For projects and processes to move along, people need to be held accountable to certain standards and deliverables. That’s the essence/core of most jobs. Here’s the issue, though. Many managers confuse ‘accountability’ with ‘scaring someone.’ And then, because many of our employee surveys are confidential due to legal fears, we completely strip away aspects of accountability there as well. In short, accountability is a legitimate aspect of strategic management — but not many people are out there doing it properly.

Strategic Management: So, what now?

We’ve got these four strategic management pillars above, right? And in each case, most traditional managers don’t seem to be doing a very good job with them. What now?

Well, first we need to remember a few things about management in general. Namely:

  • Most managers aren’t very good at their jobs (research)
  • Most managers focus on tasks and not people/energy (research)
  • Many managers are essentially target-chasers (opinion)
  • Management is not intuitive (expert research)

When you combine those four bullet points, here’s the first place you should reach: there’s no such thing as ‘strategic management.’ It’s a buzzword in 2016. Most management is task-to-task, meeting-to-meeting, call-to-call. You’re chasing bullet points and deliverables for 1-2 levels above you. It’s usually that simple. If you think you’re doing ‘strategic management’ and spend most of your day looking at Excel or Google Sheets or Outlook, re-evaluate your job role.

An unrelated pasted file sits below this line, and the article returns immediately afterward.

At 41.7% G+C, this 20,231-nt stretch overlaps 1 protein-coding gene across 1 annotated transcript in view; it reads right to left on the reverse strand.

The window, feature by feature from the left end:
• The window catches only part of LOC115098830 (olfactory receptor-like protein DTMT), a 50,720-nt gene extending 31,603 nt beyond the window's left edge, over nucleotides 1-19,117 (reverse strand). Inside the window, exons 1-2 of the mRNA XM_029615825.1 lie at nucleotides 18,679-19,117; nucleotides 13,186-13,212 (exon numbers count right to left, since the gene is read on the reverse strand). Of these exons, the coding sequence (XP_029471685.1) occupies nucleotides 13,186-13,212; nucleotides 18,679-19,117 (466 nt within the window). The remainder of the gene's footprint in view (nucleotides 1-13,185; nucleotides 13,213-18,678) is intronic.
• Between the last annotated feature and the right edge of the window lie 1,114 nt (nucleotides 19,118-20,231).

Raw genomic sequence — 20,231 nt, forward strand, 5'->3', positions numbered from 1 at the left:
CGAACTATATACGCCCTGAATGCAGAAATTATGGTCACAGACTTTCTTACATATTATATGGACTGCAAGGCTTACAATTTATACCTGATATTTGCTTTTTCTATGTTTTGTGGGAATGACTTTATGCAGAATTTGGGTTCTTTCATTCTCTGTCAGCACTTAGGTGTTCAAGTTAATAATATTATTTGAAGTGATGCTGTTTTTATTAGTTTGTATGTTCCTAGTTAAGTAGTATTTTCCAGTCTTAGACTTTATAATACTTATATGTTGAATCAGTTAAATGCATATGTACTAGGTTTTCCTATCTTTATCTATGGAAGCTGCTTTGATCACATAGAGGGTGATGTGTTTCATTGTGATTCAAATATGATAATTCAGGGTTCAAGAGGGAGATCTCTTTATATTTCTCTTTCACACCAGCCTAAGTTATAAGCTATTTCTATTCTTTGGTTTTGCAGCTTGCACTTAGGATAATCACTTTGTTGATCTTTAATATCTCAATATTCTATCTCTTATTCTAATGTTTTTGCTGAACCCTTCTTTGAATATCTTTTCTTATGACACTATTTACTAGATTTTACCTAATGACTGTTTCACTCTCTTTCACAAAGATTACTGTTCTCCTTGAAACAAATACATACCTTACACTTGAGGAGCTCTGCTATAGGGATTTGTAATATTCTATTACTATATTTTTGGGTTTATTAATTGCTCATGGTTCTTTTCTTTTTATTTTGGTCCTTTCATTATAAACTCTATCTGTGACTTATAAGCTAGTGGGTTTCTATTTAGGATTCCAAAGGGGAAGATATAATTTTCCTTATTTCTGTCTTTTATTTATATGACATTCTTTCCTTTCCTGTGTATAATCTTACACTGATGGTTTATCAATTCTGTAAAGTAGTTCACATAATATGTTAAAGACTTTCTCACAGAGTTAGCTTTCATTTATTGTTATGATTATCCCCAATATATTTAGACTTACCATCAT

‘Strategic management’ typically happens at only one level: the C-Suite or top dogs. There are many problems with decision-makers at most orgs, including skewed views on new ideas and variability in the models of how decisions are made. But because most of us feel comfortable with hierarchy, this persists.

As a result, ‘strategic management’ is typically resigned to one level — for better or worse. But you yourself can be a better manager wherever you reside.

Strategic Management: The individual perspective

One of the biggest issues with work is that we try to approach everything at a macro level (big picture), but change really happens at a micro level (individual work).

So, if you are a manager of others, take heed of these four pillars of strategic management. Focus on goal-setting. Align the big picture to the day-to-day. Focus on trust. Build it. Talk to people. Focus on communication. Be clear. Don’t withhold information. And focus on accountability. Praise people when they do well. Course-correct when they don’t. Products, profits, and processes matter, yes — but so do people.

Back to this Carrot Principle book for a second. I’ve only read about 60 pages. (I read it on the plane last night.) There’s a good anecdote around page 50-55. These consultants go into a business and they ask the managers, “Hey, if there’s big news, how do you convey it?”

The managers say, predictably:

  • Newsletter!
  • Intranet!
  • All-hands meeting!
  • eBlast from the CEO!

The consultants say back: “These are good ideas, but are they guaranteed to reach everyone?”

The answer: of course not. People ignore e-mails. They don’t check Intranet. In an all-hands, they’re surfing Facebook.

Strategic management comes down to this, then: you communicate with the masses, but you manage to the one.


Ted Bauer